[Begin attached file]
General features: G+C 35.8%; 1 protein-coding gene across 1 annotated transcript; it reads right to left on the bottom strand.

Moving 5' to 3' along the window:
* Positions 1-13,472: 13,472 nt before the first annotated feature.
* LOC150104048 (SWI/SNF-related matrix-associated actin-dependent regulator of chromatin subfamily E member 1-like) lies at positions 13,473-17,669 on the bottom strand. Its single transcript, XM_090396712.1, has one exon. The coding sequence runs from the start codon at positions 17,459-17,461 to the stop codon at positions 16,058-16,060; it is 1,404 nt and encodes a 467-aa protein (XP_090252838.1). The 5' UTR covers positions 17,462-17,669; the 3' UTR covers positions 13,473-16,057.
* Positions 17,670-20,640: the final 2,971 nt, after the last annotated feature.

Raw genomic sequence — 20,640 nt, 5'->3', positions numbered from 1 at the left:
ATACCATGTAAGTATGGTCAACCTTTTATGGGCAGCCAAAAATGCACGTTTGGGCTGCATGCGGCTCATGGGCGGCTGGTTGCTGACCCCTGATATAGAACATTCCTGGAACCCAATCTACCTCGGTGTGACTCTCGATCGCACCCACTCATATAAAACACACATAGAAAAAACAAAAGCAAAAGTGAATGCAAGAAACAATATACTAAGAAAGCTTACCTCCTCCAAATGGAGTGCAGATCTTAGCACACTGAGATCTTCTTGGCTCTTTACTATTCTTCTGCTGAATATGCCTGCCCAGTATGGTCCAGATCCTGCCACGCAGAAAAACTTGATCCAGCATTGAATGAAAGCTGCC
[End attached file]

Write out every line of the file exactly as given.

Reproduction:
General features: G+C 35.8%; 1 protein-coding gene across 1 annotated transcript; it reads right to left on the bottom strand.

Moving 5' to 3' along the window:
* Positions 1-13,472: 13,472 nt before the first annotated feature.
* LOC150104048 (SWI/SNF-related matrix-associated actin-dependent regulator of chromatin subfamily E member 1-like) lies at positions 13,473-17,669 on the bottom strand. Its single transcript, XM_090396712.1, has one exon. The coding sequence runs from the start codon at positions 17,459-17,461 to the stop codon at positions 16,058-16,060; it is 1,404 nt and encodes a 467-aa protein (XP_090252838.1). The 5' UTR covers positions 17,462-17,669; the 3' UTR covers positions 13,473-16,057.
* Positions 17,670-20,640: the final 2,971 nt, after the last annotated feature.

Raw genomic sequence — 20,640 nt, 5'->3', positions numbered from 1 at the left:
ATACCATGTAAGTATGGTCAACCTTTTATGGGCAGCCAAAAATGCACGTTTGGGCTGCATGCGGCTCATGGGCGGCTGGTTGCTGACCCCTGATATAGAACATTCCTGGAACCCAATCTACCTCGGTGTGACTCTCGATCGCACCCACTCATATAAAACACACATAGAAAAAACAAAAGCAAAAGTGAATGCAAGAAACAATATACTAAGAAAGCTTACCTCCTCCAAATGGAGTGCAGATCTTAGCACACTGAGATCTTCTTGGCTCTTTACTATTCTTCTGCTGAATATGCCTGCCCAGTATGGTCCAGATCCTGCCACGCAGAAAAACTTGATCCAGCATTGAATGAAAGCTGCC